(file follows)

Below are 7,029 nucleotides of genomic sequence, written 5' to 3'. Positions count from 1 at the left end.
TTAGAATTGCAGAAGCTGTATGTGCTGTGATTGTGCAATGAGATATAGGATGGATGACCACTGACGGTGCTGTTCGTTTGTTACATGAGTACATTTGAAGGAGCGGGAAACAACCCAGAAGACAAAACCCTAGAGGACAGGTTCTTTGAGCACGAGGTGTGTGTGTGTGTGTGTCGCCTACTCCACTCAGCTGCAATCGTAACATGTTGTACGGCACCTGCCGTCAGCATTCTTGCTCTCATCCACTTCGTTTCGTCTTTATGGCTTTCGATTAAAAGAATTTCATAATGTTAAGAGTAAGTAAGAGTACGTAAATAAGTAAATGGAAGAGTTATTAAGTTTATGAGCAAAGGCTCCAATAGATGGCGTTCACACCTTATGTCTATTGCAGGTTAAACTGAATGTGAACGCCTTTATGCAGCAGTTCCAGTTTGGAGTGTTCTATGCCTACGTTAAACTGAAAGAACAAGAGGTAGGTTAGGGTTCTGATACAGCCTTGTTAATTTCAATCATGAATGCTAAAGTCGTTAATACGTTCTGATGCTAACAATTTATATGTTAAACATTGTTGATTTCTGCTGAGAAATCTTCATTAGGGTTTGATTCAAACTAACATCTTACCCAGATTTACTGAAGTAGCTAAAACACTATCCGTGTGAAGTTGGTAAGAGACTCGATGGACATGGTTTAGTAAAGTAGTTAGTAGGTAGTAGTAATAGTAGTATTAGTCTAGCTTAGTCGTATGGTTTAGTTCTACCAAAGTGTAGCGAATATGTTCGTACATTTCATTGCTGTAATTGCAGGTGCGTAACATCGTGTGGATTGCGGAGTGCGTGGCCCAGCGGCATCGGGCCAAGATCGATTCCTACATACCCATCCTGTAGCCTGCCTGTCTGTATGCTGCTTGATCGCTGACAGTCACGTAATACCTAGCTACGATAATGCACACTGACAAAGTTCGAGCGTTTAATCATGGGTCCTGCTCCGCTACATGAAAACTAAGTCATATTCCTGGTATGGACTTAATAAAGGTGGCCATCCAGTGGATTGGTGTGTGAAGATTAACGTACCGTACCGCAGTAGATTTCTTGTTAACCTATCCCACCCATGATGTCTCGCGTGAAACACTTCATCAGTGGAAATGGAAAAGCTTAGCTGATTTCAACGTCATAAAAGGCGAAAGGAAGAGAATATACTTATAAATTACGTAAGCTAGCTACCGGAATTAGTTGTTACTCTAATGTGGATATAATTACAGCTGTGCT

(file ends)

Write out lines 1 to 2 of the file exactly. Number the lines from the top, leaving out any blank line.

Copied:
Below are 7,029 nucleotides of genomic sequence, written 5' to 3'. Positions count from 1 at the left end.
TTAGAATTGCAGAAGCTGTATGTGCTGTGATTGTGCAATGAGATATAGGATGGATGACCACTGACGGTGCTGTTCGTTTGTTACATGAGTACATTTGAAGGAGCGGGAAACAACCCAGAAGACAAAACCCTAGAGGACAGGTTCTTTGAGCACGAGGTGTGTGTGTGTGTGTGTCGCCTACTCCACTCAGCTGCAATCGTAACATGTTGTACGGCACCTGCCGTCAGCATTCTTGCTCTCATCCACTTCGTTTCGTCTTTATGGCTTTCGATTAAAAGAATTTCATAATGTTAAGAGTAAGTAAGAGTACGTAAATAAGTAAATGGAAGAGTTATTAAGTTTATGAGCAAAGGCTCCAATAGATGGCGTTCACACCTTATGTCTATTGCAGGTTAAACTGAATGTGAACGCCTTTATGCAGCAGTTCCAGTTTGGAGTGTTCTATGCCTACGTTAAACTGAAAGAACAAGAGGTAGGTTAGGGTTCTGATACAGCCTTGTTAATTTCAATCATGAATGCTAAAGTCGTTAATACGTTCTGATGCTAACAATTTATATGTTAAACATTGTTGATTTCTGCTGAGAAATCTTCATTAGGGTTTGATTCAAACTAACATCTTACCCAGATTTACTGAAGTAGCTAAAACACTATCCGTGTGAAGTTGGTAAGAGACTCGATGGACATGGTTTAGTAAAGTAGTTAGTAGGTAGTAGTAATAGTAGTATTAGTCTAGCTTAGTCGTATGGTTTAGTTCTACCAAAGTGTAGCGAATATGTTCGTACATTTCATTGCTGTAATTGCAGGTGCGTAACATCGTGTGGATTGCGGAGTGCGTGGCCCAGCGGCATCGGGCCAAGATCGATTCCTACATACCCATCCTGTAGCCTGCCTGTCTGTATGCTGCTTGATCGCTGACAGTCACGTAATACCTAGCTACGATAATGCACACTGACAAAGTTCGAGCGTTTAATCATGGGTCCTGCTCCGCTACATGAAAACTAAGTCATATTCCTGGTATGGACTTAATAAAGGTGGCCATCCAGTGGATTGGTGTGTGAAGATTAACGTACCGTACCGCAGTAGATTTCTTGTTAACCTATCCCACCCATGATGTCTCGCGTGAAACACTTCATCAGTGGAAATGGAAAAGCTTAGCTGATTTCAACGTCATAAAAGGCGAAAGGAAGAGAATATACTTATAAATTACGTAAGCTAGCTACCGGAATTAGTTGTTACTCTAATGTGGATATAATTACAGCTGTGCT